The Ferryboat: Judy and Tom Jeffrey move north after buying a hotel in the West Highlands of Scotland, with their daughter and her chef husband – but have they made a terrible mistake?

The Family at Farrshore: Spending the summer working on Scotland’s north coast, archaeologist Cathryn is drawn into the local community – and to Magnus who is visiting the area for reasons of his own.

A Time to Reap: It’s 1963 on a Scottish Highlands estate. Farm manager Elizabeth Duncan has the unpleasant factor to contend with, and is unsettled by the arrival of an American visitor.

Sunday, 3 May 2020

Fifteen in April (2)


I read fifteen books in April – this is the second of two blog posts about them; you can read the first here.


Where the Crawdads Sing by Delia Owens
Read on Kindle. At the time of my writing, the book has a staggering 40,393 reviews on Amazon UK with an average rating of 4.5. It’s the author’s first novel but she is an acclaimed zoologist who has written extensively about Africa. A film is on its way (inevitably).
Set in the swamplands of North Carolina, it’s the story of a girl – a small child – abandoned by one family member after another and left to fend for herself, which she does most resourcefully and in the process becomes an expert on the flora and fauna of the area. It’s a place where there are racial tensions and where passions and tempers run high and women do not come off well most of the time. There’s a murder.
For me, there are echoes of three books I love: Crow Lake, To Kill a Mockingbird and Girl of the Limberlost. The writing is lyrical and the descriptions of the swamps are breathtaking; I was right there in the humid marshlands.
Towards the end though I felt as though we were rather hastily being told what was happening rather than being shown and I had more questions than answers regarding the identity of the murderer.


Cold Sassy Tree by Olive Ann Burns
From Christian Aid Book Sale 2019. After reading Where the Crawdads Sing my journey in the American South continued. This book answered a question I’ve had about some towns in America having banal names. ’Twas not always so, apparently. The real town that inspired the setting for this book was originally called Harmony Grove but at the beginning of the 20th century this was regarded as too ‘folksy’ and old-fashioned and the name was changed to – Commerce.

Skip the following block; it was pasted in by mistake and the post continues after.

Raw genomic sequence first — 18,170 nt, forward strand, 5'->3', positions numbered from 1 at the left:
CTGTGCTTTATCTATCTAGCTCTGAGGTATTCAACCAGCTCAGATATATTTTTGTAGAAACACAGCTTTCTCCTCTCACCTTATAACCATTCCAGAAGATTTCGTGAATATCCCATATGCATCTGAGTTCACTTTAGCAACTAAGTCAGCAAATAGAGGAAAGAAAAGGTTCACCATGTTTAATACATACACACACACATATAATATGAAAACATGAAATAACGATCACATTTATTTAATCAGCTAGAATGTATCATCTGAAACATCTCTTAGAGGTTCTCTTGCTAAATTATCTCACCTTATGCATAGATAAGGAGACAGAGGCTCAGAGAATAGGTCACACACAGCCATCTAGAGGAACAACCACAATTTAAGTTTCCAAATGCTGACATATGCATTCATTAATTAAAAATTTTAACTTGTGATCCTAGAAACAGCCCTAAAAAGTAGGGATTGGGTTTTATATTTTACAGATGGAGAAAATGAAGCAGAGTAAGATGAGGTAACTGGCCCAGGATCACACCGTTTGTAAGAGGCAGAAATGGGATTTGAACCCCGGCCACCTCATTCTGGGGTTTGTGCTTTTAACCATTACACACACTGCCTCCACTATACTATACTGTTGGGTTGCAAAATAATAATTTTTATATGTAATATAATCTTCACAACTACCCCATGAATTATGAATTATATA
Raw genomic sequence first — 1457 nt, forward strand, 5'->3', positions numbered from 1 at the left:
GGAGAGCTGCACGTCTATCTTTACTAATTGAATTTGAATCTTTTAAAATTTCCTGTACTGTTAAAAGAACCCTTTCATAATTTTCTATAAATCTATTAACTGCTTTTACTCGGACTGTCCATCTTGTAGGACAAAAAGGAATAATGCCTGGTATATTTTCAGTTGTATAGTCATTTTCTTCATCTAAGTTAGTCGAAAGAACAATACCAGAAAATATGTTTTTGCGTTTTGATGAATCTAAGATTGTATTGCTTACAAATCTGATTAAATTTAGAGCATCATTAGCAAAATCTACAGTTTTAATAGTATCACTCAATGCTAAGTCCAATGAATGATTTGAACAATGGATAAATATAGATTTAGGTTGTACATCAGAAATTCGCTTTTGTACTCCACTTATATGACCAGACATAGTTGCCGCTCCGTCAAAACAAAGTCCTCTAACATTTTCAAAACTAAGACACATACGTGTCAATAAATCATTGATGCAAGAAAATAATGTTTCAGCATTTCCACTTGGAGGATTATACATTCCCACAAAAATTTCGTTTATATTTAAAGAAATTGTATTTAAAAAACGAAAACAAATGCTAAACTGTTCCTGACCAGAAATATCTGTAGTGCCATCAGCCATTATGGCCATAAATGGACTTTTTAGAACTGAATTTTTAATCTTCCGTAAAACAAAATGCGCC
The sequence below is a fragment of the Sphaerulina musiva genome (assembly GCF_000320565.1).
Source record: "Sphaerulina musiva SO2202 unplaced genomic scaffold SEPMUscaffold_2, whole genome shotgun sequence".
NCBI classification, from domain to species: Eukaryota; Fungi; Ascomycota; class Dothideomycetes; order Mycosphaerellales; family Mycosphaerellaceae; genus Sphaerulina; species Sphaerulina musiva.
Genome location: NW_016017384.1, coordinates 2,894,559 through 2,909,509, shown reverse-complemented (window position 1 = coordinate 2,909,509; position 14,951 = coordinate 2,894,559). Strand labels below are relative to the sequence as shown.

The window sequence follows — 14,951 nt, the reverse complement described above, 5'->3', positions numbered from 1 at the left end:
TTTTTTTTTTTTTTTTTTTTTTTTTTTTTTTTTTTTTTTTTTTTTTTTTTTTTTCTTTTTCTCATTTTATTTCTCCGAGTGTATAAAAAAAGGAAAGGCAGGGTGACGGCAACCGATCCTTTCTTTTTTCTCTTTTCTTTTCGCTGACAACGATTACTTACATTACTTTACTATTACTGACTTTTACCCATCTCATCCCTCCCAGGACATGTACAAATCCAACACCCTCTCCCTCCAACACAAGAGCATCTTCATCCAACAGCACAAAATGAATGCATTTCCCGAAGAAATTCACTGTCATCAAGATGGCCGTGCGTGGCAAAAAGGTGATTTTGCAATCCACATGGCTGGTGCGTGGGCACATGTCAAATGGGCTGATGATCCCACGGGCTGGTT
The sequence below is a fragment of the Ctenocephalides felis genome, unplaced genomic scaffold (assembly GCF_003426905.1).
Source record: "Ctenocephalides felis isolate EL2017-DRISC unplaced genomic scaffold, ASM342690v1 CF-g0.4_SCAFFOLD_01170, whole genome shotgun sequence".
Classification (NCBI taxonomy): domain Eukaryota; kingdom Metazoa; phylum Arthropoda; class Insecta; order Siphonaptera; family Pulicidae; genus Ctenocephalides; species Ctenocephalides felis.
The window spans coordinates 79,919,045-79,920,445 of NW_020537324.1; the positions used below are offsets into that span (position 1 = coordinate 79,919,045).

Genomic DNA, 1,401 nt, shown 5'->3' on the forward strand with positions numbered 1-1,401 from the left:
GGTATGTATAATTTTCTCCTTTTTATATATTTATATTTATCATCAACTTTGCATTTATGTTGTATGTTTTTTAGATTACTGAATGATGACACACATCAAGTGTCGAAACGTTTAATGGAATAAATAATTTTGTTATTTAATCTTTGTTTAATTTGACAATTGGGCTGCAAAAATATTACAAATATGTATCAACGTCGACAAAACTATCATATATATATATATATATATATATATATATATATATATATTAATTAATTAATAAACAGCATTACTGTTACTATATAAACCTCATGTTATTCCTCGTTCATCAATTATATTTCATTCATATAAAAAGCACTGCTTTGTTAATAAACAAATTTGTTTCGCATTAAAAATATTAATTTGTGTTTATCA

Written in the 1980s, the book is set in 1904 and has a terrific main character, a lad of fourteen who is good-hearted (mostly) but a great gossip and eavesdropper. Amid the tattle tales and scandals and tragedies, the changing face of rural America is apparent with, for example, the car beginning to replace the horse.


Mrs Sinclair’s Suitcase by Louise Walters
From charity shop to whence it shall return as soon as possible.
Dual narrative: early 1940s with Dorothy, and 2010 with her granddaughter Roberta. Long-lost families, a character who works in a second-hand bookshop and finds letters etc inside books – this ticked several much-loved book themes for me. Before I read it, that is.
I did finish it but it left me completely cold; not one of the characters came alive. Whatever their era/age/gender/nationality/background, they spoke (and wrote) indistinguishably. 
No matter how much the author tried to tug on my heartstrings they remained resolutely untugged.
And, for a book with literary pretensions, the out-of-the-blue revelation at the end about bookshop owner Philip was ludicrous; it had me burst out laughing, not the author’s intention.
If it’s a story of estranged families and second-hand bookshops you’re after, then read Lost for Words by Stephanie Butland. I liked it so much I almost got a tattoo.


Murder at the Brightwell by Ashley Weaver
Read on Kindle. First in this 1920s cosy crime series with an aristocratic young woman sleuth called Amory Ames. Very enjoyable; I will read more of them. Amory’s unconventional relationship with her husband Milo adds extra interest.


Holmes & Hudson Mystery Book 1. I loved this. The conceit is that housekeeper Mrs Hudson is even more gifted a case solver than her famous employer, aided by her plucked-off-the-street kitchen maid, Flottie (short for Flotsam). Mrs H has friends everywhere – from the great and the good from previous employments, who are in her debt for various reasons, to the street urchins who are her eyes and ears. The author conjures up Victorian London just as well if not better than Arthur Conan Doyle.